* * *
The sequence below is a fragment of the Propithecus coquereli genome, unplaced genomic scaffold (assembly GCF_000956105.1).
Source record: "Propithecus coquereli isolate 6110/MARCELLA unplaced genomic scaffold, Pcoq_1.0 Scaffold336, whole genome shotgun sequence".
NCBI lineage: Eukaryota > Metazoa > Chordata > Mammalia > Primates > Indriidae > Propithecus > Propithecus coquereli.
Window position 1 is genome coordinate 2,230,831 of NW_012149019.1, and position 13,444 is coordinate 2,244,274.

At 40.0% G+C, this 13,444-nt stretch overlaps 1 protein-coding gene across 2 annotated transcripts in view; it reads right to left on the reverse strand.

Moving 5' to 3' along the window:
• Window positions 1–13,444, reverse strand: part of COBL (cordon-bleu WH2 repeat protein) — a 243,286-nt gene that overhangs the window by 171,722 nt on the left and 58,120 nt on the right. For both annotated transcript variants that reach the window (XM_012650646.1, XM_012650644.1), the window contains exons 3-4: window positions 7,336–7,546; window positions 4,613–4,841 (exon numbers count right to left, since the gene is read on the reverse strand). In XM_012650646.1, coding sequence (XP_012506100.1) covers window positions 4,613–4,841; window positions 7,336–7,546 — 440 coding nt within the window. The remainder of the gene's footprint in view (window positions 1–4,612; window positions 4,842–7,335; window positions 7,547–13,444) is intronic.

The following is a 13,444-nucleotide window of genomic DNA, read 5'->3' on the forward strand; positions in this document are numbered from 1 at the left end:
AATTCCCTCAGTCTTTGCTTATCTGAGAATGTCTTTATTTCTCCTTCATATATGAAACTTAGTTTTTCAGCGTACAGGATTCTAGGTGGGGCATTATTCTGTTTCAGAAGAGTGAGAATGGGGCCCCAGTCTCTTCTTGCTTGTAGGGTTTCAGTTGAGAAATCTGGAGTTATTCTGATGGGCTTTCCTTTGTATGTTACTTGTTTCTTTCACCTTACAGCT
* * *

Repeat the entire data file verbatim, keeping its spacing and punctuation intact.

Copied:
The sequence below is a fragment of the Propithecus coquereli genome, unplaced genomic scaffold (assembly GCF_000956105.1).
Source record: "Propithecus coquereli isolate 6110/MARCELLA unplaced genomic scaffold, Pcoq_1.0 Scaffold336, whole genome shotgun sequence".
NCBI lineage: Eukaryota > Metazoa > Chordata > Mammalia > Primates > Indriidae > Propithecus > Propithecus coquereli.
Window position 1 is genome coordinate 2,230,831 of NW_012149019.1, and position 13,444 is coordinate 2,244,274.

At 40.0% G+C, this 13,444-nt stretch overlaps 1 protein-coding gene across 2 annotated transcripts in view; it reads right to left on the reverse strand.

Moving 5' to 3' along the window:
• Window positions 1–13,444, reverse strand: part of COBL (cordon-bleu WH2 repeat protein) — a 243,286-nt gene that overhangs the window by 171,722 nt on the left and 58,120 nt on the right. For both annotated transcript variants that reach the window (XM_012650646.1, XM_012650644.1), the window contains exons 3-4: window positions 7,336–7,546; window positions 4,613–4,841 (exon numbers count right to left, since the gene is read on the reverse strand). In XM_012650646.1, coding sequence (XP_012506100.1) covers window positions 4,613–4,841; window positions 7,336–7,546 — 440 coding nt within the window. The remainder of the gene's footprint in view (window positions 1–4,612; window positions 4,842–7,335; window positions 7,547–13,444) is intronic.

The following is a 13,444-nucleotide window of genomic DNA, read 5'->3' on the forward strand; positions in this document are numbered from 1 at the left end:
AATTCCCTCAGTCTTTGCTTATCTGAGAATGTCTTTATTTCTCCTTCATATATGAAACTTAGTTTTTCAGCGTACAGGATTCTAGGTGGGGCATTATTCTGTTTCAGAAGAGTGAGAATGGGGCCCCAGTCTCTTCTTGCTTGTAGGGTTTCAGTTGAGAAATCTGGAGTTATTCTGATGGGCTTTCCTTTGTATGTTACTTGTTTCTTTCACCTTACAGCT